What is laser scanning? How is 3D optical scanning different? Many people confuse 3D Structured Light (3DSL) scanning with laser scanning. It’s true both methods capture the geometric or organic form of a physical object, but do you know what differentiates 3D Structured Light scanning from laser scanning? Whilst it may look like both methods do same thing, there are fundamental differences between the two:
Laser Scanning - 3D optical scanning phase shifting fringe pattern

What is Laser scanning?

Laser stands for Light Amplification by the Stimulated Emission of Radiation. 3D laser scanning uses a laser beam to scan parts. There are various types of laser scanners, but the most commonly used are: handheld, where the beam sweeps over the part and tripod mounted, where the laser line sweeps across an area or measures a single point. The scanners can also be attached to an arm or traditional CMM gantry, however this sometimes limits scanning to a finite size, which can increase the risk of human error and introduce a level of uncertainty to the measurement.

3D Structured Light (3DSL) scanning

3D scanning using structured light is a fast, highly-accurate and non-destructive method of capturing the physical form of an object digitally. Much like laser scanning, the digital data captured via 3DSL scanning can then be used in product design, visualisation and inspection to assist design engineers with quality assurance, design modifications and improvements.

Rather than using a laser beam, 3DSL optical scanning uses two high resolution digital cameras in order to capture the data. A digital projector and Light Emitting Diode (LED) project a fringe pattern across the surface of the object using a narrow wavelength of blue light. By using the two digital cameras and applying the principles of triangulation, the sensor measures to a very high level of accuracy. This creates a high-density point cloud of surface measurements which can be used for a wide variety of applications.

Data output

Both laser scanners and 3DSL scanners produce high-density point clouds or polygon mesh which can be inspected directly to a CAD model, geometry or manufacturing drawings or, for legacy products can be reverse engineered using specialist software.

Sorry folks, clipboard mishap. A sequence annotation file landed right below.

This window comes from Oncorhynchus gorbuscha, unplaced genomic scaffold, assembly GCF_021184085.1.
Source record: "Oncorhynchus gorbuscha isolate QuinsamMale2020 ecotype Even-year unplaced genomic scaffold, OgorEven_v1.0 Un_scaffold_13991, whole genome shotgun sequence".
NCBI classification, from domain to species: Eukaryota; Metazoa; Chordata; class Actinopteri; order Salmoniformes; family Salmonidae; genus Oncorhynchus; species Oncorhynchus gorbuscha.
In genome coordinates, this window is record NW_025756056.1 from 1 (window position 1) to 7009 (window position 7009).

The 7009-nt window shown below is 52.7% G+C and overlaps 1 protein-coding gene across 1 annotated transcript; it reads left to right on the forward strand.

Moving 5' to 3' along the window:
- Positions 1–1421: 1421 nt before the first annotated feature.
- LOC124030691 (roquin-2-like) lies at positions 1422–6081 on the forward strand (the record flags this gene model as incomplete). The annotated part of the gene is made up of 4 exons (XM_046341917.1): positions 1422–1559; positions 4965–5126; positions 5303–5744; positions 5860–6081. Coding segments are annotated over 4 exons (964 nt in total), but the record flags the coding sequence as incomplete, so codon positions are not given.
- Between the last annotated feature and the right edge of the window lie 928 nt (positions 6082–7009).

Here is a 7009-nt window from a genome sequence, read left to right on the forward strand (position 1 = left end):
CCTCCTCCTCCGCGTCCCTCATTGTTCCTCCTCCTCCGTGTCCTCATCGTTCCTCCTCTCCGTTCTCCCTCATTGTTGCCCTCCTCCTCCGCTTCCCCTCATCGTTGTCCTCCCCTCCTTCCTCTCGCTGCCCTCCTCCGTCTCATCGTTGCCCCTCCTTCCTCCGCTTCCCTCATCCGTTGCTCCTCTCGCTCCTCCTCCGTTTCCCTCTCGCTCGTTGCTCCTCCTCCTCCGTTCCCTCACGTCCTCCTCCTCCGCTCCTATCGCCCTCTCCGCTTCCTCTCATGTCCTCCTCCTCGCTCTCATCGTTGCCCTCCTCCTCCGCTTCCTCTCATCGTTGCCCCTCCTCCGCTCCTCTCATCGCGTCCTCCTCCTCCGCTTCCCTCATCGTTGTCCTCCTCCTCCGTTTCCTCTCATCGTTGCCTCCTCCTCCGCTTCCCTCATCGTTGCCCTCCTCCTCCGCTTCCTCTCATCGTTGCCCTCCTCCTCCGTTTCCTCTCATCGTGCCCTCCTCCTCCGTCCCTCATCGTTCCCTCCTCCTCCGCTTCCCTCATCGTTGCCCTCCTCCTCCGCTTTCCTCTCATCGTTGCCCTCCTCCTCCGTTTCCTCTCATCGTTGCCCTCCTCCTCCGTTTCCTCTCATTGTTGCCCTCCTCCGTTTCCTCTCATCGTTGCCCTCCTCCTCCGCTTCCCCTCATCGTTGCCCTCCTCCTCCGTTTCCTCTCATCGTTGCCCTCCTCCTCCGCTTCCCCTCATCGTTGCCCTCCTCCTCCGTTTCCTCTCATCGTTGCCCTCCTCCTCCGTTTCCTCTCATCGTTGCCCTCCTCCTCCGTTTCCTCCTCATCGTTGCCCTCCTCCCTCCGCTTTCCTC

Accuracy and traceability

Laser scanners capture the data once as the line passes the illuminated object.  3DSL scanners sample the data many times, as fringe patterns of blue light of varying width and phase capture the form of the object. Due to the repeatability, traceability and high- resolution of measurement, the accuracy of a 3DSL scanner is described as inherently higher than that of a laser scanner. Both systems are largely unaffected by the ambient light conditions, making either type of system suitable in industrial applications. Due to the higher level of accuracy afforded by 3DSL scanning, it is particularly suitable for measuring very detailed items, capturing defined edges of parts such as turbine blades. For this reason, 3DSL is the preferred method of data capture for Aerospace and Power Generation industries due to the high-level of accuracy, resolution and full traceability of the data.


One of the big differences between Laser scanners and 3DSL (blue light) scanners is the intensity of light used. Laser scanners focus intense light and energy into a very small area and therefore one of the largest safety concerns around this is eye-safety. Blue light technology does not project with the same intensity, and therefore does not present the same risks. This makes the 3DSL technology easy to implement in a wide range of environments as it presents minimal safety issues when being used in open workshops or design studios.

Potential Scanning Area

The potential scanning area of the GOM ATOS system we use at Physical Digital can be extended without impacting on the accuracy of the scan data through the added benefit of using the GOM TRITOP photogrammetry system.  Photogrammetry is a separate metrology system designed to capture reference points using multiple digital images, using a verified DSLR camera.  The GOM system can use these reference points to extend the potential scanning area, which means it is possible to capture large objects such as entire aircraft or boats.  The majority of laser scanners do not have the ability to integrate with photogrammetry or other single point systems such as laser trackers, meaning that the accuracy when scanning larger objects can be compromised.

Physical Digital are the UK’s leading provider of 3DSL Scanning

As the UK’s leading service provider for 3D scanning metrology and reverse engineering, Physical Digital have invested heavily in the industry-leading GOM metrology system which uses 3DSL as its method of data capture. Physical Digital maintain the highest level of industry calibration and traceability for all their GOM metrology systems and where required utilise the GOM photogrammetry systems with traceable artefacts of less than <1µm uncertainty.

The 3D scanning systems used by Physical Digital record all measurement data within its dedicated specialist software. This allows vital information to be recalled at any time, such as calibration information, measurement temperature, part numbers and lighting or movement changes, along with maintaining a fully parametric link from measurement data to final report. This offers a huge advantage over every other system currently on the market and provides the full traceability required for high liability manufacturing.

Our GOM ATOS Triple Scan and Compact Scanning systems are fully mobile enabling our expert team to complete measurement at your facility, reducing the downtime of your production parts. For repeat and batch measurement projects, our automated ATOS ScanBox is the ideal solution, providing highly accurate and cost-effective data capture for larger projects.